Bond prices are worth watching from day to day as a useful indicator of the direction of interest rates and, more generally, future economic activity. Not incidentally, they're an important component of a well-managed and diversified investment portfolio. Bond prices and bond yields are always at risk of fluctuating in value, especially in periods of rising or falling interest rates. Let's discuss the relationship between bond prices and yields.
- A bond's yield is the discount rate that links the bond's cash flows to its current dollar price.
- A bond's coupon rate is the periodic distribution the holder receives.
- Although a bond's coupon rate is fixed, the price of a bond sold in secondary markets can fluctuate.
- As the price of a bond increases or decreases, the true yield will change—straying from the coupon rate to make the investment more or less enticing to investors.
- All else equal, when a bond's price falls, its yield increases. When a bond's price increases, its yield decreases.
Bond Prices and Yields: An Overview
If you buy a bond at issuance, the bond price is the face value of the bond, and the yield will match the coupon rate of the bond. That is, if you buy a bond that pays 1% interest for three years, that's exactly what you'll get. When the bond matures, its face value will be returned to you. Its value at any time in between is of no interest to you unless you want to sell it.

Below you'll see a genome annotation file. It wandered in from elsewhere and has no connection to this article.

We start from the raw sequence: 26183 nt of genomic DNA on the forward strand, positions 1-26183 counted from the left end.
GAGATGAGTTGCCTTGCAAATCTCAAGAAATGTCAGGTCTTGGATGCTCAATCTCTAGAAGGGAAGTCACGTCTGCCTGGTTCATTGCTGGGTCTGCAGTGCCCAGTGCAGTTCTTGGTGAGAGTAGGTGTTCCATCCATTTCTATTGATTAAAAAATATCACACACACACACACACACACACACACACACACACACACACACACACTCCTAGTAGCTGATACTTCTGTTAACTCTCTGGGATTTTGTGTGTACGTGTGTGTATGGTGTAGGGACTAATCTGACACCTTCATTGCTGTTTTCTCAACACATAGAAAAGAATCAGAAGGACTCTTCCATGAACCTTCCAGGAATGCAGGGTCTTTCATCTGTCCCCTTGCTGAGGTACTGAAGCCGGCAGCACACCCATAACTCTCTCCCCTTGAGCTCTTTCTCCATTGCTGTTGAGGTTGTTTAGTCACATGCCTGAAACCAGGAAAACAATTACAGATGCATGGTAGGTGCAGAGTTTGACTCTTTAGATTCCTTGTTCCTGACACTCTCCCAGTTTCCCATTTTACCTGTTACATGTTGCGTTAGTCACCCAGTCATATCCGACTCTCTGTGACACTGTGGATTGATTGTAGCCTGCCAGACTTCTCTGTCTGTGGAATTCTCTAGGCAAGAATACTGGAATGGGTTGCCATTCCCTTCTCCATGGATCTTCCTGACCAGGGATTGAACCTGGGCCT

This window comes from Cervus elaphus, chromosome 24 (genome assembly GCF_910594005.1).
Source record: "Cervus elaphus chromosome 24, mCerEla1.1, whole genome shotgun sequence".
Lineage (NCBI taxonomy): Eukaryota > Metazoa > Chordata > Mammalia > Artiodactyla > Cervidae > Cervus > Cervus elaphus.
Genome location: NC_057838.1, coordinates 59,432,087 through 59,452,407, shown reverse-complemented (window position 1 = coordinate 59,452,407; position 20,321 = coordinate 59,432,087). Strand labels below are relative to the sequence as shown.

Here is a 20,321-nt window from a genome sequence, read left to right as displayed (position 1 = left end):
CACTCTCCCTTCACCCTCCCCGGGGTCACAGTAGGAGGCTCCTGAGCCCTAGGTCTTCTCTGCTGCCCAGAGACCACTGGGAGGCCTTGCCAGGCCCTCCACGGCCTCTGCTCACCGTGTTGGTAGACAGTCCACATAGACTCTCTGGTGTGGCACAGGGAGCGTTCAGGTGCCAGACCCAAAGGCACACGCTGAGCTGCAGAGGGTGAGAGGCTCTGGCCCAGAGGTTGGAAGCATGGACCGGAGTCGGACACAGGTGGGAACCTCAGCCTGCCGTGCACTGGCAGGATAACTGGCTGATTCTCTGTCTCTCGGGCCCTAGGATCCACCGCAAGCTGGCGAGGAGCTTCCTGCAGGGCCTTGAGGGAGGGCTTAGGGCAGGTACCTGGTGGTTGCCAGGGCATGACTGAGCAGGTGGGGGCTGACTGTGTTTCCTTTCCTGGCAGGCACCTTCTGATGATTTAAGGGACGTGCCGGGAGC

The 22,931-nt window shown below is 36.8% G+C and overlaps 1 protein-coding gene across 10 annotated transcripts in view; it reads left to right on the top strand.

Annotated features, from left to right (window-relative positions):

However, imagine you buy the same bond above. Then, six months after your purchase, the same bond issues another public offering. However, this bond is now offering 2% interest. You've already locked into your rate, but surely this change in interest rates will impact the value of your bond?
In secondary markets, bonds may be sold for a premium or discount on their face value. Therefore, although you might've paid $1,000 for your bond when it was issued, the same bond may now be worth $980 or $1,020 depending on external factors like prevailing interest rates.
Reading Bond Quotes
The image below pulls the prevailing bond prices for United States Treasury bills and bonds with varying maturities. Note that Treasury bills, which mature in a year or less, are quoted differently from bonds, hence the wide difference in price.
Looking at the Treasury bonds with maturities of two years or greater, you'll notice the price is relatively similar around $100. For bonds, $100 is often used as the benchmark par value. That is, if a bond was purchased at issuance, it would often be purchased in fixed, "clean" increments like $100 and would receive only coupon rate payments.